A mother attended a physician’s office to obtain a routine immunization for her child.  Prior to doing so, the physician inquired regarding the mother’s Covid vaccine status and, when told she was refusing such, a heated discussion occurred.  The mother alleged that, when the physician injected the child with the vaccine, she was frustrated and rushed, causing unnecessary and unusual injury at the injection site.  The physician denied the sequence of events.  Absent of any certainty regarding that, the Committee did not feel further action was necessary.  However, the Committee did feel it appropriate to remind the physician to be careful under similar circumstances in the future.

Virtual Care

Council has been reviewing recent developments in the regulation of Virtual Care.  Several provinces have placed restrictions on its use.  Some have limited the percentage of visits which can be done virtually (between 20% - 40 %)  They have also made it clear that no physician is permitted to have an exclusively “virtual” practice.  Finally, it is expected that physicians who practise virtually will be able to see the patient in person when such is necessary.  (The only alternative is to have a specific colleague who is willing to accept such responsibility). 

Looking at New Brunswick, the numbers on virtual and in-person visits were reviewed from the beginning of the pandemic.  The range in usage is significant.  A small number of physicians made no claims form virtual care.  On average, physicians claimed for 2000 virtual visits.  At one extreme was a physician who had claimed for 22,000 virtual visits since the beginning of the pandemic.

It should be noted that there have been no specific complaints regarding care provided virtually.  Rather, issues are related to more procedural matters, such as arranging appointments.  Some physicians have no difficulty in connecting with a patient at a specific time while, in other cases, this becomes a common problem.  Finally, physicians have not always respected the patient’s choice as to how they wish to be attended.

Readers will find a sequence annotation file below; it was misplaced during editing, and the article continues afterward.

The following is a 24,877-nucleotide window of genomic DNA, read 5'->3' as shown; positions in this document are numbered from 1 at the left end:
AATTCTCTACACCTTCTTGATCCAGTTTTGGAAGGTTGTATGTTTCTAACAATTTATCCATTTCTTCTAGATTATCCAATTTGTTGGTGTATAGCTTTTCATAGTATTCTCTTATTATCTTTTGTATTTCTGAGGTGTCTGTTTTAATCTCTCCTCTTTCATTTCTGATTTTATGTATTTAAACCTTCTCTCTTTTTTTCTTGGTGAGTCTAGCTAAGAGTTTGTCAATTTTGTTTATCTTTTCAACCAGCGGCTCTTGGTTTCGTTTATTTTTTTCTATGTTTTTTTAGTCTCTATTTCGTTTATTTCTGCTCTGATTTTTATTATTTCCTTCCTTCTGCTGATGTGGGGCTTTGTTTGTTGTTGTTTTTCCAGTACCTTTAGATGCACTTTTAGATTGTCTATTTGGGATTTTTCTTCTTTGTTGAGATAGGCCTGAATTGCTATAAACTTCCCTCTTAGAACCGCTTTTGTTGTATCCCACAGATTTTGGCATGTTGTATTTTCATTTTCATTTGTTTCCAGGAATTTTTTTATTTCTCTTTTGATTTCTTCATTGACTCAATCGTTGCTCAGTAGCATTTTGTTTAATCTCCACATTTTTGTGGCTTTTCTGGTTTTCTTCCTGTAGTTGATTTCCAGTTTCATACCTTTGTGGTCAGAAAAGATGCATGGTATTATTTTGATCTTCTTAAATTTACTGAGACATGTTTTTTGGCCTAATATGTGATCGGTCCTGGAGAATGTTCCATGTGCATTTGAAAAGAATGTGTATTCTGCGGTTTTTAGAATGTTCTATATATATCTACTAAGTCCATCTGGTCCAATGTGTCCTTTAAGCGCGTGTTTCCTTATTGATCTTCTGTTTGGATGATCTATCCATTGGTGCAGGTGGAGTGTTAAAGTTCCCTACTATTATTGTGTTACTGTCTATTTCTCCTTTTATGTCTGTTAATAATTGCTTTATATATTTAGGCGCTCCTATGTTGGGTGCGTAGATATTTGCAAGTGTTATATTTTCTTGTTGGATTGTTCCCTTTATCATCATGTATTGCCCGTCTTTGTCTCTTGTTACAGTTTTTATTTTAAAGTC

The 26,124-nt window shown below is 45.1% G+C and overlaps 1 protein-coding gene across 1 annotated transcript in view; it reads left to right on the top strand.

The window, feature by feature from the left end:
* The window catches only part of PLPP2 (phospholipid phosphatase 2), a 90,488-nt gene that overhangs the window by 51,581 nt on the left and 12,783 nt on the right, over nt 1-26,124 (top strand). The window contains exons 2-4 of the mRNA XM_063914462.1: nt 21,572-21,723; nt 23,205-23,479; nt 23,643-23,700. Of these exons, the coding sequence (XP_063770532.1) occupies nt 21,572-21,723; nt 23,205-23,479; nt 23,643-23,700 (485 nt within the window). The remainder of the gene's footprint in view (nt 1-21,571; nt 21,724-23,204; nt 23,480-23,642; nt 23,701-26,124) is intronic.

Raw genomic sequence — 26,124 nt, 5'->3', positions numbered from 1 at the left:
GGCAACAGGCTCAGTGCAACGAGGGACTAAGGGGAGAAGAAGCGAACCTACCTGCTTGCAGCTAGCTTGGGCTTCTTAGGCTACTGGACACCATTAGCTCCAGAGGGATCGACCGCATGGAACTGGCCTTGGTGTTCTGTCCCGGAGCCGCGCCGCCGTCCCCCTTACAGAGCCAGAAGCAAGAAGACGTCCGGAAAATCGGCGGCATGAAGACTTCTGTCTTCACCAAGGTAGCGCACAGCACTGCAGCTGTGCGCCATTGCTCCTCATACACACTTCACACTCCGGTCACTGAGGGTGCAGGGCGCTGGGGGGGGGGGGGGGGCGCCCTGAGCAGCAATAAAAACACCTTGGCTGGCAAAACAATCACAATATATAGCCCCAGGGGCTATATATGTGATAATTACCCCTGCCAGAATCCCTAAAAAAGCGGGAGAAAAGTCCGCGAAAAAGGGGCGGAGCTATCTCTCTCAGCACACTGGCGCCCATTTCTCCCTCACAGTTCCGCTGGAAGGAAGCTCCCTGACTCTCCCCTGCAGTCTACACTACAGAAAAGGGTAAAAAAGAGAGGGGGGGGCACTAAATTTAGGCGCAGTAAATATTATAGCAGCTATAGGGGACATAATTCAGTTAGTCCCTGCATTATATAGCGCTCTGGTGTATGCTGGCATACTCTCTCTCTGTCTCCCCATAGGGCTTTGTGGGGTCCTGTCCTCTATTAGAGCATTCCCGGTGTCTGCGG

In any case, at this point, there is little evidence that access to virtual care is being misused or abused.  In that context, it seems reasonable to wait until the pandemic situation is more settled before advancing any particular structure on an ongoing basis. 

Covid Vaccination

As physicians have been advised, appropriate immunization against Covid-19 is now a condition of practice.  When the College becomes aware of a physician who is unable to confirm their vaccination status, that physician will be suspended.

At this point, only a small number of physicians have been so affected.  They have many reasons for declining to be vaccinated.

Nevertheless, physicians are not the “general public” as they are frequently exposing patients with a range of susceptibilities to Covid and other infections.  In that regard, this can be simply seen as a question of public safety. 

At the same time, there are expectations of a reasonably equivalent approach for all professionals.  Thus, while hospitals have suspended many other employees who have not been vaccinated, up to this point, physicians have been relatively unaffected.  The approach should be reasonably similar.

In addition, there are intraprofessional issues which cannot be ignored.  Since the beginning of the pandemic, much praise and adulation has gone to physicians and other health professional for their efforts in dealing with these unprecedented events.  Those professionals had presented a true picture of altruism including making personal sacrifices.

Nevertheless, at this point, it is clear that some individuals, including a small number of physicians, wish to abandon that role, by declining the vaccination and, consequently, putting the needs of their patients is secondary to their own.  Physicians are as free as any other patient to decline any particular intervention.  Nevertheless, as with other situations, there are consequences to such decisions.

Search for Registrar

As members were advised earlier, the College is in the process of seeking a replacement for the current Registrar.  A number of suitable candidates have applied, but the Search Committee wishes to broaden the field as much as possible.  As a consequence, they will continue to accept applications and CVs at This email address is being protected from spambots. You need JavaScript enabled to view it..

General Information

Address all correspondence to

Dr. Ed Schollenberg, Registrar
College of Physicians and Surgeons of New Brunswick
One Hampton Road, Suite 300
Rothesay, NB E2E 5K8